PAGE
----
· Framing Ideas:
o A fundamental question of development economics: Why are some countries poor (developing) and other countries are rich (developed)?
o Moreover, developing countries have varied in economic performance over the past 40 years. While some countries had tended to converge with developed countries, demonstrating high growth rates (much of Asia, and particularly China), others have only grown at modest rates, maintaining the income gap between rich and poor (much of Latin America), or experienced stagnant growth that has widened the gap (much of Africa). Why have some countries done better than others? Development economists offer different answers.
· Important Background for Current Policy Debates:
o In the 1980s and into the ‘90s, there was some degree of consensus among mainstream development economists that a certain set of policies, promoted by multilateral development institutions, would lead to sustained economic growth that could lessen the gap between developing and developed countries in terms of per capita GDP. Packaged into a list referred to as the Washington Consensus by John Williamson in 1990, the policy prescription generally liberalized trade (but not necessarily liberalization of capital markets), tightened monetary policy, competitive exchange rates, restrained fiscal policy, privatization and deregulation. (Steve noted that this list was generated by looking at which Latin American countries had born out the 80s debt crisis well and why).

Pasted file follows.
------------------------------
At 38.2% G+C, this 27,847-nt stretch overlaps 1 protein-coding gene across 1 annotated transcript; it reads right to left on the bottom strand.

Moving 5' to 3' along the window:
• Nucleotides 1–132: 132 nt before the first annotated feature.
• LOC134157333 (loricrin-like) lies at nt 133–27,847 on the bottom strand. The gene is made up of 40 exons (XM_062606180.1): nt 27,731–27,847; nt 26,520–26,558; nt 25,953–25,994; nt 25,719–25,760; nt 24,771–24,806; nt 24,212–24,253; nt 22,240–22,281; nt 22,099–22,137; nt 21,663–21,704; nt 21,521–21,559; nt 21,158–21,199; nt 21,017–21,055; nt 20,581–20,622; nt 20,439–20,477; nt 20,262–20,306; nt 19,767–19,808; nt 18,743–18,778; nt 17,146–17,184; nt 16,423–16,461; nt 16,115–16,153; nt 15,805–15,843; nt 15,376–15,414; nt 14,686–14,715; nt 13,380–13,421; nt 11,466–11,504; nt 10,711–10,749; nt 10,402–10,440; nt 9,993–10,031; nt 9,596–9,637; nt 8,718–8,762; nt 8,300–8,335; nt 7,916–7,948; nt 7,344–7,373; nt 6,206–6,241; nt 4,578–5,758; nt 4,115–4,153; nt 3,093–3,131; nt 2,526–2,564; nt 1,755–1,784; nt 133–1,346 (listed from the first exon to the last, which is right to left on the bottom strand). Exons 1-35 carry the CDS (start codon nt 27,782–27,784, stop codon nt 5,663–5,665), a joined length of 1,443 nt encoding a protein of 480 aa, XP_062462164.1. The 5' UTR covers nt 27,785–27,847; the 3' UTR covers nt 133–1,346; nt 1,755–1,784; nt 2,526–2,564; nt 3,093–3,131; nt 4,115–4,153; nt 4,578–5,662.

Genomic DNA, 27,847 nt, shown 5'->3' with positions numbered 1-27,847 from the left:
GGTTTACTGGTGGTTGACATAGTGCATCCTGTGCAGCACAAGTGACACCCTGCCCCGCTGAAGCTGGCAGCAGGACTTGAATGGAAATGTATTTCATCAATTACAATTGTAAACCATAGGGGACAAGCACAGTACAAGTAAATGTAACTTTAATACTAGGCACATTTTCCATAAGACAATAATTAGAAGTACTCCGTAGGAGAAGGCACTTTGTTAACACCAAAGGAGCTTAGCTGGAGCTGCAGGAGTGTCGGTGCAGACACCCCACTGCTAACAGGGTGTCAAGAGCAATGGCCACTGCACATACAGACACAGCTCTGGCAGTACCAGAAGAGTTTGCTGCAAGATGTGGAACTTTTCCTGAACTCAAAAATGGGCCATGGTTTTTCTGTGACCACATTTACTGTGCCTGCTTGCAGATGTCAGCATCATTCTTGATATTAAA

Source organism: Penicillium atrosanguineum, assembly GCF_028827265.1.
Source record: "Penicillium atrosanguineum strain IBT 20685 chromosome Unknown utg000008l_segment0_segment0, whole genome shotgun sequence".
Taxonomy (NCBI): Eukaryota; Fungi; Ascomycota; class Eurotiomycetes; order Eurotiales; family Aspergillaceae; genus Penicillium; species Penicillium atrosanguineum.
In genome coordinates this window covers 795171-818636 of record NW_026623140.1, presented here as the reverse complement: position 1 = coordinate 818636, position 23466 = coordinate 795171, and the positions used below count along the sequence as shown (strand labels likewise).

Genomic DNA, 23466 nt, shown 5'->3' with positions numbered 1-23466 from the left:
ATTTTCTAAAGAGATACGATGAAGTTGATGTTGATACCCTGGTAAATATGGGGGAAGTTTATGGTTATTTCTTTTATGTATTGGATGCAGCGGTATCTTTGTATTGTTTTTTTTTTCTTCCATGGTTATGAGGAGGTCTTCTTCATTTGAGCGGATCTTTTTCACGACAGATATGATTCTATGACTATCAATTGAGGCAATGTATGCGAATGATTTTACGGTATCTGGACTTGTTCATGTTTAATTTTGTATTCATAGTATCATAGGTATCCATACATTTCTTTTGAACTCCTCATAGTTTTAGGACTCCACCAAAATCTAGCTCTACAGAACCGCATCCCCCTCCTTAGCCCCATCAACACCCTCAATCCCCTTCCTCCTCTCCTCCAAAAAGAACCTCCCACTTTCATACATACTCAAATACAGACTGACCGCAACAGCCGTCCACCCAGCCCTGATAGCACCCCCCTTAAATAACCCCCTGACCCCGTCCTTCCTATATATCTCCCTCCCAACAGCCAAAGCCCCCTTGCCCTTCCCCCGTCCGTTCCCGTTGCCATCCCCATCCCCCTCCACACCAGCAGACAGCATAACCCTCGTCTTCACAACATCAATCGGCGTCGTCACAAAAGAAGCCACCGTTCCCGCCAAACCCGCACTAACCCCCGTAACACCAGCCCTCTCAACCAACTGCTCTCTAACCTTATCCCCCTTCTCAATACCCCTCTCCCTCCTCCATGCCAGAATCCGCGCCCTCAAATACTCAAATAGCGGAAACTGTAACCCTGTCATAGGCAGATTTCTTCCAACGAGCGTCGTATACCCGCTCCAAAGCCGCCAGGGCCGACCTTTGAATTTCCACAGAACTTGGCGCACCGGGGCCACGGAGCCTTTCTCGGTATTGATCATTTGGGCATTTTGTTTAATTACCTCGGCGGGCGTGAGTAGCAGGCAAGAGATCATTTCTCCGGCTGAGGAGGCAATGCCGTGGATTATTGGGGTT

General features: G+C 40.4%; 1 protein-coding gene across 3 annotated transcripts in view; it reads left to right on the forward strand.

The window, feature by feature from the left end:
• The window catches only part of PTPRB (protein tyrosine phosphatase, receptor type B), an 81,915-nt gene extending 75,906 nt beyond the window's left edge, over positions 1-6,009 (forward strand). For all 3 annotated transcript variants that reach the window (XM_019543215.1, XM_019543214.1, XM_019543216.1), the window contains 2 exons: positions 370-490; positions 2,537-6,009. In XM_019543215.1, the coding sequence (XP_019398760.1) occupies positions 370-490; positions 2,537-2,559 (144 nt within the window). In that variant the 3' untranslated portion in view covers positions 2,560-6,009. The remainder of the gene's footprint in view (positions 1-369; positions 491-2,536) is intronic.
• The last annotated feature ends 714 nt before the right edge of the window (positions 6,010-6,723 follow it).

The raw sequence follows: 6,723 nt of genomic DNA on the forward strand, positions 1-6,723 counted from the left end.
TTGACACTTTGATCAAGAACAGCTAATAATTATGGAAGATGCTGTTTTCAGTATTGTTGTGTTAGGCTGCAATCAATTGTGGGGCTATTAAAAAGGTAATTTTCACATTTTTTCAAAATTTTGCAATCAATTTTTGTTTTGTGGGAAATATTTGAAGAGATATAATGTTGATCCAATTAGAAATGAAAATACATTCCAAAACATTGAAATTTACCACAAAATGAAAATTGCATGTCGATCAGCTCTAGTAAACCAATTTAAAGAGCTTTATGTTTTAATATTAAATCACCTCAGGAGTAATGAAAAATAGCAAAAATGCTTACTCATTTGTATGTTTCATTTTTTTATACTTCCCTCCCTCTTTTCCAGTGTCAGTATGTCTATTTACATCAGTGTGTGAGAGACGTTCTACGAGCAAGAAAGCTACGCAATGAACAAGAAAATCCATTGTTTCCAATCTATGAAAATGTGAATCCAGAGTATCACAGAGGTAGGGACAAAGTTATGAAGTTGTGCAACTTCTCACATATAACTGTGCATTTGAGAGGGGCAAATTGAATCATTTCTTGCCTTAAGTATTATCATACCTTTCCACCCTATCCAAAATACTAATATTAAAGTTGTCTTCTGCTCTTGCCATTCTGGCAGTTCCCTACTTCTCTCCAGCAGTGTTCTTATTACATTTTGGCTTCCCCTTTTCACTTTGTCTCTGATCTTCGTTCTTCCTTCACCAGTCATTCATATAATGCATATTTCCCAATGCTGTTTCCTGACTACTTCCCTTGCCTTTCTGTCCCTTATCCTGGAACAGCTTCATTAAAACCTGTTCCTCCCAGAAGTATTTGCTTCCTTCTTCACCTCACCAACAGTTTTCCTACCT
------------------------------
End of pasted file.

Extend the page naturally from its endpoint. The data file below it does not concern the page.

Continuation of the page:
o In comparing the levels of adherence to the Washington Consensus model to the empirical performance of different developing countries, sense that development economics did a questionable job in their prescriptions. Many countries which adhered strictly to these policies (Latin America), experienced modest or slow growth, while countries that diverged from some of these recommendations (Asia) did much better. Twenty years later, this has led development economists to reconsider what leads to better economic performance.
o Looking back over approximately 40 years of advice by development economists in general, and by development programs promoted and implemented by multilateral organizations (like the IMF, World Bank, etc), the authors we read had different ideas about how well economists did in prescribing means of augmenting growth, and if they failed, why.